Chronic pain rarely affects just one person. It’s like a stone dropping into a lake; there’s a ripple effect that’s felt by many people.
Family members can be a huge help to people suffering from chronic pain, giving them hope, support and reminding them that there’s still a lot of pleasure to be had from life. However, it can be bewildering and emotional to watch someone you love suffering or going through emotional turmoil. The frustration, anxiety and stress that often go with chronic pain can also afflict family members and friends who feel helpless to provide relief.
Medications are another factor which can impact how we feel. There are many natural solutions now to help with chronic pain on a day-to-day basis. With on-going pain, you want to ease the affected area as effectively and quickly as possible.
When you’re caring for someone in chronic pain, the added responsibility and worry can have a big impact emotionally. You’ve suddenly got less time to spend with your friends or doing things you used to enjoy, plus there are often financial ramifications adding to the pressure.
Dealing with chronic pain is a hard situation for the person suffering and their loved ones. We’ve put together a few tips to help guide you through the situation and make it through the tough times.
Know you’re in it together
It’s a good idea to recognise early on that chronic pain is not an individual problem. Let the person who’s suffering know that you’re in this together and that together, you will find a way forward. This makes the person feel supported and shows them they’re not alone.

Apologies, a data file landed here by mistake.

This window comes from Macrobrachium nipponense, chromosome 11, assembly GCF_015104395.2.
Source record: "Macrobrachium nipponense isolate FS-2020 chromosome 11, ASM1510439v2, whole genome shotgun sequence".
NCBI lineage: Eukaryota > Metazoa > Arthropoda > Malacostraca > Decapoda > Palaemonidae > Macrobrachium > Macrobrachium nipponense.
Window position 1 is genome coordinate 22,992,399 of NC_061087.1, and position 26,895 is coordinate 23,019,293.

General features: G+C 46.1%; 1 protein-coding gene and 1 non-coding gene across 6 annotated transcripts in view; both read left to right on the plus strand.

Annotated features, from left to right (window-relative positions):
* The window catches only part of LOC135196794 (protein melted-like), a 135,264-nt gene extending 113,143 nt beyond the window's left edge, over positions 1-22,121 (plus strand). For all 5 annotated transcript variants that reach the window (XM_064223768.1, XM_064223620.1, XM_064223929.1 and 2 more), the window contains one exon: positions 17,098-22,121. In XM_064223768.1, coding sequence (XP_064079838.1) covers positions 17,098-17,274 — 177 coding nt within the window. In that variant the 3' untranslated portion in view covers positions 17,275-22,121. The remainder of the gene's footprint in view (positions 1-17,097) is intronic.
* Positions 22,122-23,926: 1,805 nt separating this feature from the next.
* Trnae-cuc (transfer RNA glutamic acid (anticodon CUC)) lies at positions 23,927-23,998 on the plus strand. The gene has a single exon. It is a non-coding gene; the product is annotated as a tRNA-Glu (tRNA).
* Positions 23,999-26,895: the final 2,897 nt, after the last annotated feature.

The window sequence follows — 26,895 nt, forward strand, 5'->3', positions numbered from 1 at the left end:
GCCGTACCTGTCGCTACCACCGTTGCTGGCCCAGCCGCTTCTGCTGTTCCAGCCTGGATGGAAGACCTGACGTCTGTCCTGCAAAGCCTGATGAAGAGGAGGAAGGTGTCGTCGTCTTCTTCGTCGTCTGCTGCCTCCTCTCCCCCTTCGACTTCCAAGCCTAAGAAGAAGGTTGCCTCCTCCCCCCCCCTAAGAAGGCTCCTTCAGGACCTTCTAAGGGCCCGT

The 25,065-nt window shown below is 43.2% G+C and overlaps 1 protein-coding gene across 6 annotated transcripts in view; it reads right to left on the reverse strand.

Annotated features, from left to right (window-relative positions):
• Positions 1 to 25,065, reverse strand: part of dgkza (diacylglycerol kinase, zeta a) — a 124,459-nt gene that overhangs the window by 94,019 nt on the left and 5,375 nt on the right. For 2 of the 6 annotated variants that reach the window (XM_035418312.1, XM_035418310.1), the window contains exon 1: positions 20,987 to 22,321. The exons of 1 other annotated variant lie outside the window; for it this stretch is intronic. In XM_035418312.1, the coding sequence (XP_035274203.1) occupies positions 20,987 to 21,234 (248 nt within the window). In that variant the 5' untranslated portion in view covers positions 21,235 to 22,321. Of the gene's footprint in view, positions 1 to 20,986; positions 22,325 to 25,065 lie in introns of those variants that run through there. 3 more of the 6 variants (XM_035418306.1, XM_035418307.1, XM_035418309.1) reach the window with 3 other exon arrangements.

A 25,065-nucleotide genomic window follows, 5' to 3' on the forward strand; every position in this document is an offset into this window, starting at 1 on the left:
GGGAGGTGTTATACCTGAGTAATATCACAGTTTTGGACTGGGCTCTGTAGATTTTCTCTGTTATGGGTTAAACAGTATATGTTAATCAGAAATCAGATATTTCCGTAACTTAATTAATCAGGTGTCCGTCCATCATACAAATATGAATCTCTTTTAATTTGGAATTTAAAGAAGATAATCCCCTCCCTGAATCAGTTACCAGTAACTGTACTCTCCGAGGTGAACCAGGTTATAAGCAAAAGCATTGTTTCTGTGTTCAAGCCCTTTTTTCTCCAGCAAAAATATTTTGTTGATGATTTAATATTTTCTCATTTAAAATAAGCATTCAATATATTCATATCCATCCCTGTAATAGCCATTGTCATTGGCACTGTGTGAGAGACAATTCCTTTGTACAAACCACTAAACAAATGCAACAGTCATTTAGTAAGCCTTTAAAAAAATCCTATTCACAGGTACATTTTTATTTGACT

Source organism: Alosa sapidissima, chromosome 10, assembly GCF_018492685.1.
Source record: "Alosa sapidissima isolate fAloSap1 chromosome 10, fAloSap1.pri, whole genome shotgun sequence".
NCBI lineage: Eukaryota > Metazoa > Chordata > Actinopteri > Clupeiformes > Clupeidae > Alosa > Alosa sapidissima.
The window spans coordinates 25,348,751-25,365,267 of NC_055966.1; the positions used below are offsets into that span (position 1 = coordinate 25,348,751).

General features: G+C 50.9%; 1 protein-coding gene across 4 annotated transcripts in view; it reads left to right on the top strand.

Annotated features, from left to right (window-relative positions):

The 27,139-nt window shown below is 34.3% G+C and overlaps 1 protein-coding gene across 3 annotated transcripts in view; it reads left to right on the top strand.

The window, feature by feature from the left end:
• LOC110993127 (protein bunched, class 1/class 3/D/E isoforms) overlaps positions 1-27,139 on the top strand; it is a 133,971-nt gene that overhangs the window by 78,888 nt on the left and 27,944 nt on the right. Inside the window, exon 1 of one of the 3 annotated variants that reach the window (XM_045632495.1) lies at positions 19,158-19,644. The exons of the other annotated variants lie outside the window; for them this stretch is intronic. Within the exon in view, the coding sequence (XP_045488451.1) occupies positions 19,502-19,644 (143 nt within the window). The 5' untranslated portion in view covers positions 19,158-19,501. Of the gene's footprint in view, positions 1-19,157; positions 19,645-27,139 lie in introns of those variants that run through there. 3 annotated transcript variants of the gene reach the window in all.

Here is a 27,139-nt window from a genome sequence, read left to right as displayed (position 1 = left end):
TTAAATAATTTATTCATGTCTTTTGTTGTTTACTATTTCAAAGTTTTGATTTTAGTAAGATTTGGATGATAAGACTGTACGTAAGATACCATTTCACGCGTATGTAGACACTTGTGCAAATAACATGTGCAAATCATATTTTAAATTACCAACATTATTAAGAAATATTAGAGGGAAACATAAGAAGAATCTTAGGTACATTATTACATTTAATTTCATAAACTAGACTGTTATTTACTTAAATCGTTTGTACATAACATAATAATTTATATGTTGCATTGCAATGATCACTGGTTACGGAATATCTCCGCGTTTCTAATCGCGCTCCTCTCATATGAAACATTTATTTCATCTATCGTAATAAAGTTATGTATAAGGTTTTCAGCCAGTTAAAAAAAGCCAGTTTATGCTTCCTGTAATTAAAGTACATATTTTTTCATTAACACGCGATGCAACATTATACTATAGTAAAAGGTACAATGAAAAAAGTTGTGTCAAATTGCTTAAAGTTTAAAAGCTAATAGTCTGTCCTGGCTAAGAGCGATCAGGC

Knowledge is power
Read, learn, ask for opinions and research as much as you can about the illness and pain management. Eliminating the pain may not be possible, but there often ways to reduce it. An effective management plan can make a real difference to the emotional well being of everyone involved.
Acknowledge your feelings and communicate
If you’re the carer for someone with chronic pain, you may feel guilty about not being able to relieve their distress or suffering. It’s really hard to see someone you love in pain. Try to be open and honest about your feelings. There’s nothing to be gained from bottling up your worries and stresses. Being open with each other allows for open communication – even if you’re both fed up or frustrated, being able to vocalise that will help your relationship and your mental health.
Help the patient stay involved
Chronic pain can rob people of their abilities and force them to be cared for by others – this can leave them to feel worthless and guilty over not contributing to the family. Try and find ways the person can still contribute and feel like an important and valued part of the family. Work together to give them tasks or responsibilities that suit their “new normal” so they feel useful and can contribute. This will also take the pressure off you and hopefully free up some of your time.
Take care of yourself
There are no medals for martyrs. Take all the help you can get and don’t be afraid to ask for more. Ask family, friends or your medical support team for help. You can’t pour from an empty cup, so take time for yourself regularly and make your mental and physical health a priority.